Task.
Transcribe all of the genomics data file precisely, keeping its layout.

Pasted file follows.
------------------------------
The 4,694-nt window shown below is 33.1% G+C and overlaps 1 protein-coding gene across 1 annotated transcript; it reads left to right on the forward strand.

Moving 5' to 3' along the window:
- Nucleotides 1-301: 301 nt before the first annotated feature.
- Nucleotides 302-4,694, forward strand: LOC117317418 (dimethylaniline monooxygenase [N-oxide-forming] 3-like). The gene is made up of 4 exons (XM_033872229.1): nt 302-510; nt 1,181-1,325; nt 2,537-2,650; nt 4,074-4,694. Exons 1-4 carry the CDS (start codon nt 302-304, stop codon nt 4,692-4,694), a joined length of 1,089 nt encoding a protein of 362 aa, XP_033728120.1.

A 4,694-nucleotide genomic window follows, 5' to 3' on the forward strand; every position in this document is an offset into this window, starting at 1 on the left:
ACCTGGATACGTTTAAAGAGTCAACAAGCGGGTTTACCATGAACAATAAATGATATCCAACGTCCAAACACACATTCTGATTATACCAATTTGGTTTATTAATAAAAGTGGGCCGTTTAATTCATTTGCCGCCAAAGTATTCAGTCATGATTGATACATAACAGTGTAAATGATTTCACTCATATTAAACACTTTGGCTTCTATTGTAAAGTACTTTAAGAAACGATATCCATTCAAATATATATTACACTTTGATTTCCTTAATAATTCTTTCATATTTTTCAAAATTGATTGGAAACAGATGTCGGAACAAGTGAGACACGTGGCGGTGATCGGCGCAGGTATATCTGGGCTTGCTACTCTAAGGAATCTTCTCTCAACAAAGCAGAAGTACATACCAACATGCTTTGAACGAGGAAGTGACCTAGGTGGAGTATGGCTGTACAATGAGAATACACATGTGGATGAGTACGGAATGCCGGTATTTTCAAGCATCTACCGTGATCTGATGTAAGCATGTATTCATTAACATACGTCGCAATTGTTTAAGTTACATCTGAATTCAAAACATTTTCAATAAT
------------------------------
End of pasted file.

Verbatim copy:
The 4,694-nt window shown below is 33.1% G+C and overlaps 1 protein-coding gene across 1 annotated transcript; it reads left to right on the forward strand.

Moving 5' to 3' along the window:
- Nucleotides 1-301: 301 nt before the first annotated feature.
- Nucleotides 302-4,694, forward strand: LOC117317418 (dimethylaniline monooxygenase [N-oxide-forming] 3-like). The gene is made up of 4 exons (XM_033872229.1): nt 302-510; nt 1,181-1,325; nt 2,537-2,650; nt 4,074-4,694. Exons 1-4 carry the CDS (start codon nt 302-304, stop codon nt 4,692-4,694), a joined length of 1,089 nt encoding a protein of 362 aa, XP_033728120.1.

A 4,694-nucleotide genomic window follows, 5' to 3' on the forward strand; every position in this document is an offset into this window, starting at 1 on the left:
ACCTGGATACGTTTAAAGAGTCAACAAGCGGGTTTACCATGAACAATAAATGATATCCAACGTCCAAACACACATTCTGATTATACCAATTTGGTTTATTAATAAAAGTGGGCCGTTTAATTCATTTGCCGCCAAAGTATTCAGTCATGATTGATACATAACAGTGTAAATGATTTCACTCATATTAAACACTTTGGCTTCTATTGTAAAGTACTTTAAGAAACGATATCCATTCAAATATATATTACACTTTGATTTCCTTAATAATTCTTTCATATTTTTCAAAATTGATTGGAAACAGATGTCGGAACAAGTGAGACACGTGGCGGTGATCGGCGCAGGTATATCTGGGCTTGCTACTCTAAGGAATCTTCTCTCAACAAAGCAGAAGTACATACCAACATGCTTTGAACGAGGAAGTGACCTAGGTGGAGTATGGCTGTACAATGAGAATACACATGTGGATGAGTACGGAATGCCGGTATTTTCAAGCATCTACCGTGATCTGATGTAAGCATGTATTCATTAACATACGTCGCAATTGTTTAAGTTACATCTGAATTCAAAACATTTTCAATAAT